Forthcoming, Journal of Money, Credit and Banking
37 Pages Posted: 30 Apr 2013
Date Written: April 1, 2013
The Basel framework has produced complex definitions of “adequate” capital, expressed in terms of book (accounting) ratios. However, solvency actually depends not on accounting ratios but on private investors’ valuation of the firm’s assets’ and liabilities’ market values. At large banking firms, short-term liability-holders key off the firm’s economic solvency when deciding whether to renew their claims. Runs can cause a large bank’s failure regardless of its book capital ratio. Yet supervisors have been largely unable to maintain minimum risk-bearing capacity at large institutions. Actual default probabilities have often exceeded the 0.1% annual rate to which Basel II was calibrated. Over the past 25 years, the median probability of failure (PD) was 0.55%, with some large banks substantially higher. The value of conjectural guarantees has averaged 11.41% of the largest 25 U.S. BHCs’ equity value. I conclude by discussing the extent to which orderly resolution or contingent capital bonds might improve supervisory oversight.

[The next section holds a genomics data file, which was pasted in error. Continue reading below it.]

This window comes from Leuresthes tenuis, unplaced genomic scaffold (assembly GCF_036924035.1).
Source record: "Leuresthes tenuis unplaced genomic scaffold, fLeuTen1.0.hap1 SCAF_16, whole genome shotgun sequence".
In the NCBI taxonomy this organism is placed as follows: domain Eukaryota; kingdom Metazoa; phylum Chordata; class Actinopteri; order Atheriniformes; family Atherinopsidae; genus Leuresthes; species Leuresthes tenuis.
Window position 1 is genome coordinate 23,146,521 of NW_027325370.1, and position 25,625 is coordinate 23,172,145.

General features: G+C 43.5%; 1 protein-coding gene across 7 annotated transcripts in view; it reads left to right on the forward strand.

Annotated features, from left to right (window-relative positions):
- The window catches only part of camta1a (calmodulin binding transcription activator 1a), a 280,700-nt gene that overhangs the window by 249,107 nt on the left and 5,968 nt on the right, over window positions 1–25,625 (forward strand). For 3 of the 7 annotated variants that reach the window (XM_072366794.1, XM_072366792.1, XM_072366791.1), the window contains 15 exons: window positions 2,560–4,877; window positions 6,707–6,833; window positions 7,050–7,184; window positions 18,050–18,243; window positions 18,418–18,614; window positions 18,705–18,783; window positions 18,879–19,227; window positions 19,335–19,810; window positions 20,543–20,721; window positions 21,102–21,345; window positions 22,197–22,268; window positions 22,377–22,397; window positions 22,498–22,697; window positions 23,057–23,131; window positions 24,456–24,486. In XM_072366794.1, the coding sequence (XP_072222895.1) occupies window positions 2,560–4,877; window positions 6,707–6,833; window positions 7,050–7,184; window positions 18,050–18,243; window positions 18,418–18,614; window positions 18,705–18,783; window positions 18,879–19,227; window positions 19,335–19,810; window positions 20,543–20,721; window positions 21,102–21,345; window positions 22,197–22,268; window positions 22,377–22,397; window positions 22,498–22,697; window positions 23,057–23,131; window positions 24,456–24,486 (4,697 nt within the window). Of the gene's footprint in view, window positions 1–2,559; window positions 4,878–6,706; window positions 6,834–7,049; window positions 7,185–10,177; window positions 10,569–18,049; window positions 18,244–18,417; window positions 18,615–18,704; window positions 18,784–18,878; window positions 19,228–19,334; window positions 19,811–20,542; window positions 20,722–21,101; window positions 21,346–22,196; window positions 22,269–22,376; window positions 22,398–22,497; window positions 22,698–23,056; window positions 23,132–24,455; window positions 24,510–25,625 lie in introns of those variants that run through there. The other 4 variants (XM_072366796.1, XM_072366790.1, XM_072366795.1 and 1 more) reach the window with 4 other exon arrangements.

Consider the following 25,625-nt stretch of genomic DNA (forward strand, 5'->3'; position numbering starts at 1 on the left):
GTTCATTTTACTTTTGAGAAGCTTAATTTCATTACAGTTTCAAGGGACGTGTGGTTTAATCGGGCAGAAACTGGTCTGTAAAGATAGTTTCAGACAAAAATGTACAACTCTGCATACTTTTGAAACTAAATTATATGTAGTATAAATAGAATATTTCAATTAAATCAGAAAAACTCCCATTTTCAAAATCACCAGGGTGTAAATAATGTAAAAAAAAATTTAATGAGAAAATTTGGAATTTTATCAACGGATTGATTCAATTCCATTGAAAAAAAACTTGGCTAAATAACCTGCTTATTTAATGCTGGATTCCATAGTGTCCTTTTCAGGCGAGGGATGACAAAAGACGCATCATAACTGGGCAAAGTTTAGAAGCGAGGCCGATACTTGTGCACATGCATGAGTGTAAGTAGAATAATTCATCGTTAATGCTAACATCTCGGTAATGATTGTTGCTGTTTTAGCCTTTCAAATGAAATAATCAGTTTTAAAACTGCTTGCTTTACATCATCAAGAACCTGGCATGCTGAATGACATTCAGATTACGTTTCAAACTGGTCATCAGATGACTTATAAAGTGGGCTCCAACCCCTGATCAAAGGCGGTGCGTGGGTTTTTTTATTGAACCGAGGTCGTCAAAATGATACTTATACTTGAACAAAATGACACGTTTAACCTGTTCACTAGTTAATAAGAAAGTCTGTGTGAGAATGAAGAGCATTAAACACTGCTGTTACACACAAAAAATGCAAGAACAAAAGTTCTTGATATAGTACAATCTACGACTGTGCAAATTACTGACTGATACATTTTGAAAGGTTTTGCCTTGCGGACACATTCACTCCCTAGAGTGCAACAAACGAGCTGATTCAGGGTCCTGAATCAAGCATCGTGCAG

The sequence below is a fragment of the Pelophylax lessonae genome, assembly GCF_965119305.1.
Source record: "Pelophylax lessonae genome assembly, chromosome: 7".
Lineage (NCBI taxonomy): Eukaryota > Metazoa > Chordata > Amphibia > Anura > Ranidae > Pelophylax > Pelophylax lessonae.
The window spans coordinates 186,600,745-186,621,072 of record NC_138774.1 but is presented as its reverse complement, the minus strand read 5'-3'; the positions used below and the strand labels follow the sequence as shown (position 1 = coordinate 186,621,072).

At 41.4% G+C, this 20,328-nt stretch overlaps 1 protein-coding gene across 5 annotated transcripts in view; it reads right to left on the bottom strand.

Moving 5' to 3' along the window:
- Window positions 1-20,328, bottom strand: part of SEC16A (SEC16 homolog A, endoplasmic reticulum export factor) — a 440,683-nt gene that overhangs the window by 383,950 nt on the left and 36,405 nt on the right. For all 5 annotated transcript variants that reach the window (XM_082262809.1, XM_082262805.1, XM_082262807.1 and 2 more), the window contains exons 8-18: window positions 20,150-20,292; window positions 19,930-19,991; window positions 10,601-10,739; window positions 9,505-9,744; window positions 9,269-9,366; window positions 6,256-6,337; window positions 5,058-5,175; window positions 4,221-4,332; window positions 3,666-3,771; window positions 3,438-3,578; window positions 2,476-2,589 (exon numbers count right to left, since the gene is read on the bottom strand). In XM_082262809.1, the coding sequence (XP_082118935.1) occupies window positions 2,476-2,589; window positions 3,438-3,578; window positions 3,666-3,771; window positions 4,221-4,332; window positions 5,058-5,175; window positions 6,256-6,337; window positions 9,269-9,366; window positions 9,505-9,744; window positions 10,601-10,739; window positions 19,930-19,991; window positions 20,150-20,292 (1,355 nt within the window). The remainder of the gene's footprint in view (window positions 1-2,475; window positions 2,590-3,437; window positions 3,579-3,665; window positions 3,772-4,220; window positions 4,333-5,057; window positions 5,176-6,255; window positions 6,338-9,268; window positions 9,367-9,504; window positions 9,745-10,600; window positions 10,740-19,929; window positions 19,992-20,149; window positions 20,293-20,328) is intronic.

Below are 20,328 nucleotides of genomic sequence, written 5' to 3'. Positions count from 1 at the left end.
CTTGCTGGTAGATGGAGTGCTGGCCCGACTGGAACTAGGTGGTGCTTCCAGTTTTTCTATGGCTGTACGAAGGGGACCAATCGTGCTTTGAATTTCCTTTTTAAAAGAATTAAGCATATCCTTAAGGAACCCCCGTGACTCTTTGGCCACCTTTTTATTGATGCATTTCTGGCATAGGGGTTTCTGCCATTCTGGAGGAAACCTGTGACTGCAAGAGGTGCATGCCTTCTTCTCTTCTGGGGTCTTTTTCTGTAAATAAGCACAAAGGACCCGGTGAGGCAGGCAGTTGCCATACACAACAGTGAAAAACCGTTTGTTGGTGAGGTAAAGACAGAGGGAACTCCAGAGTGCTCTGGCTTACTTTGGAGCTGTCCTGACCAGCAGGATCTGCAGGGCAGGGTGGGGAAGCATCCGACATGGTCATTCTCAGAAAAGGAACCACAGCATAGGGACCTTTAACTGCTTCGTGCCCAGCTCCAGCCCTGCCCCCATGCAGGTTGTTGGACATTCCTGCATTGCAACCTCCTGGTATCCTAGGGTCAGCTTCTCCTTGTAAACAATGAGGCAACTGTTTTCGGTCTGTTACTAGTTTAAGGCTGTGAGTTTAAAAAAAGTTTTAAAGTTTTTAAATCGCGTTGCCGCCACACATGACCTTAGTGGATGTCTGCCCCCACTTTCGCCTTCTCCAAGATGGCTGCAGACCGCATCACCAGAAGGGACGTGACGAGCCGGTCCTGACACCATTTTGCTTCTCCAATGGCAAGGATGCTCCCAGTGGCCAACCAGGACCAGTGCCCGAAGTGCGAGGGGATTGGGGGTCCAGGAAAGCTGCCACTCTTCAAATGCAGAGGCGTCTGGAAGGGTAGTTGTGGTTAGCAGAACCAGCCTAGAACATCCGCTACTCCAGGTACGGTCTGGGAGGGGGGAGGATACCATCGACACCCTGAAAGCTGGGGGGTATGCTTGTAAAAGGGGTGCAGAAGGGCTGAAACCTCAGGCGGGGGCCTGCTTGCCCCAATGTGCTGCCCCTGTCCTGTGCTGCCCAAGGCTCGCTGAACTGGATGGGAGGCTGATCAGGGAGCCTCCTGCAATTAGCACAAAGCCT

Keywords: capital adequacy, bank failures, Basel
JEL Classification: G21, G28
Suggested Citation: Suggested Citation
Flannery , Mark J., Maintaining Adequate Bank Capital (April 1, 2013). Forthcoming, Journal of Money, Credit and Banking. Available at SSRN: https://ssrn.com/abstract=2258181